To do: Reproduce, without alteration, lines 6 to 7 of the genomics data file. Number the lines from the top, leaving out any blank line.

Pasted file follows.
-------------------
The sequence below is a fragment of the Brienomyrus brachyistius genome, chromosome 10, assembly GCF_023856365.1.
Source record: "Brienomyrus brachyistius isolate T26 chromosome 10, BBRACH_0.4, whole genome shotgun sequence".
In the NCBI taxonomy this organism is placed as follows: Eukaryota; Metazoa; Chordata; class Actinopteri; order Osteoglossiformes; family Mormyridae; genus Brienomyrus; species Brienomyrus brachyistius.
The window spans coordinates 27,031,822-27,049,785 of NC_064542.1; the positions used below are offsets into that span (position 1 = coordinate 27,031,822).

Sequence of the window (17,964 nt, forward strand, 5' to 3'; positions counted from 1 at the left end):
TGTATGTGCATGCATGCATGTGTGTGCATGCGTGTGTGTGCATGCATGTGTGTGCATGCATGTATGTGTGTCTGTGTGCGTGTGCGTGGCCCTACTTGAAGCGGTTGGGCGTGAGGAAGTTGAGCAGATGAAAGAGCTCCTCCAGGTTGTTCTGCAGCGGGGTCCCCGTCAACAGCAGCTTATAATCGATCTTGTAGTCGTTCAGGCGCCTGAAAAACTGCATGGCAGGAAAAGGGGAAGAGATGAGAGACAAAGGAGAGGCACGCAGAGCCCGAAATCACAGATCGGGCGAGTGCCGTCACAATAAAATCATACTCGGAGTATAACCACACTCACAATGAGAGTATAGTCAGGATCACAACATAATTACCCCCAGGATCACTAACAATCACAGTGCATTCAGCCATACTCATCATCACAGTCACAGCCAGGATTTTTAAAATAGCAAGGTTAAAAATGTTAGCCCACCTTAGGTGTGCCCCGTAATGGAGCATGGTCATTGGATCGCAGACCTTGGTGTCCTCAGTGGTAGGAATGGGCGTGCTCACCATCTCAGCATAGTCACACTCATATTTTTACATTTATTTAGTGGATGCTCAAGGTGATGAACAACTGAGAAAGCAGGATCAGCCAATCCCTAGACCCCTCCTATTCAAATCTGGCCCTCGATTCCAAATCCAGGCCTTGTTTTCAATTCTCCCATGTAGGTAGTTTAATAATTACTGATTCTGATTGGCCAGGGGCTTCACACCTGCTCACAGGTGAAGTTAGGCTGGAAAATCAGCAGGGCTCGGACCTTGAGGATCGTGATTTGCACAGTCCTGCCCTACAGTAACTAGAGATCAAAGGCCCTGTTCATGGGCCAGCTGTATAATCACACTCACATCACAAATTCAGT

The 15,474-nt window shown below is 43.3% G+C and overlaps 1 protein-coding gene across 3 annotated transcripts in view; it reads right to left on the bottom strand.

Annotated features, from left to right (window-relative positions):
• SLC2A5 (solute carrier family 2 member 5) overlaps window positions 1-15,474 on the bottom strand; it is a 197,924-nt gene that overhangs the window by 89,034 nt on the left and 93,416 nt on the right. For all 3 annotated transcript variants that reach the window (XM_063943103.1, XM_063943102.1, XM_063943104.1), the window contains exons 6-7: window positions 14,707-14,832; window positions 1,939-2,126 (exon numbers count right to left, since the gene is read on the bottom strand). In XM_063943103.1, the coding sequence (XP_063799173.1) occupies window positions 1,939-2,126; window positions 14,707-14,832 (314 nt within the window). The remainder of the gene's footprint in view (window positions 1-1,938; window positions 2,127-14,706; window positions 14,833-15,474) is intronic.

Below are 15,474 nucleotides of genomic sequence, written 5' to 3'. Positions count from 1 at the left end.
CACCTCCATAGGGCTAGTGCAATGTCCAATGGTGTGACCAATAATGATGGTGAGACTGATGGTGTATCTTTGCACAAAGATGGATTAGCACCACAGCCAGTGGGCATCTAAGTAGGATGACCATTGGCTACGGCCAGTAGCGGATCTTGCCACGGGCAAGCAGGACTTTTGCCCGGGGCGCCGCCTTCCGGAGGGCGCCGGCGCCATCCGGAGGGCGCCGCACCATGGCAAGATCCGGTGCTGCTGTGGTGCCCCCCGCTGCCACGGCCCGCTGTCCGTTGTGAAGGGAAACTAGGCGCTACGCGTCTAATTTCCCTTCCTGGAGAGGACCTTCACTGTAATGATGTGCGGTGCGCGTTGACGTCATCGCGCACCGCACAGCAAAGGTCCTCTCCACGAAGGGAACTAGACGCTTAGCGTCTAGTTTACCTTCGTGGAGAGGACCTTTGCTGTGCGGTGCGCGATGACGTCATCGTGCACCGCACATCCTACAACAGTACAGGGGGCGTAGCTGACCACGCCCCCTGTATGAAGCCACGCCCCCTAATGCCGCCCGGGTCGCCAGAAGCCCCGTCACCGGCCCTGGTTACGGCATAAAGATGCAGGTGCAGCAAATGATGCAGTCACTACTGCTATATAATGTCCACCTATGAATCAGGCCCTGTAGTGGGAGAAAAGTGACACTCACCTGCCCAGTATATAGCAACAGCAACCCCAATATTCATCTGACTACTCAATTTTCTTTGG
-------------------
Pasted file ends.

TGTATGTGCATGCATGCATGTGTGTGCATGCGTGTGTGTGCATGCATGTGTGTGCATGCATGTATGTGTGTCTGTGTGCGTGTGCGTGGCCCTACTTGAAGCGGTTGGGCGTGAGGAAGTTGAGCAGATGAAAGAGCTCCTCCAGGTTGTTCTGCAGCGGGGTCCCCGTCAACAGCAGCTTATAATCGATCTTGTAGTCGTTCAGGCGCCTGAAAAACTGCATGGCAGGAAAAGGGGAAGAGATGAGAGACAAAGGAGAGGCACGCAGAGCCCGAAATCACAGATCGGGCGAGTGCCGTCACAATAAAATCATACTCGGAGTATAACCACACTCACAATGAGAGTATAGTCAGGATCACAACATAATTACCCCCAGGATCACTAACAATCACAGTGCATTCAGCCATACTCATCATCACAGTCACAGCCAGGATTTTTAAAATAGCAAGGTTAAAAATGTTAGCCCACCTTAGGTGTGCCCCGTAATGGAGCATGGTCATTGGATCGCAGACCTTGGTGTCCTCAGTGGTAGGAATGGGCGTGCTCACCATCTCAGCATAGTCACACTCATATTTTTACATTTATTTAGTGGATGCTCAAGGTGATGAACAACTGAGAAAGCAGGATCAGCCAATCCCTAGACCCCTCCTATTCAAATCTGGCCCTCGATTCCAAATCCAGGCCTTGTTTTCAATTCTCCCATGTAGGTAGTTTAATAATTACTGATTCTGATTGGCCAGGGGCTTCACACCTGCTCACAGGTGAAGTTAGGCTGGAAAATCAGCAGGGCTCGGACCTTGAGGATCGTGATTTGCACAGTCCTGCCCTACAGTAACTAGAGATCAAAGGCCCTGTTCATGGGCCAGCTGTATAATCACACTCACATCACAAATTCAGT

The 15,474-nt window shown below is 43.3% G+C and overlaps 1 protein-coding gene across 3 annotated transcripts in view; it reads right to left on the bottom strand.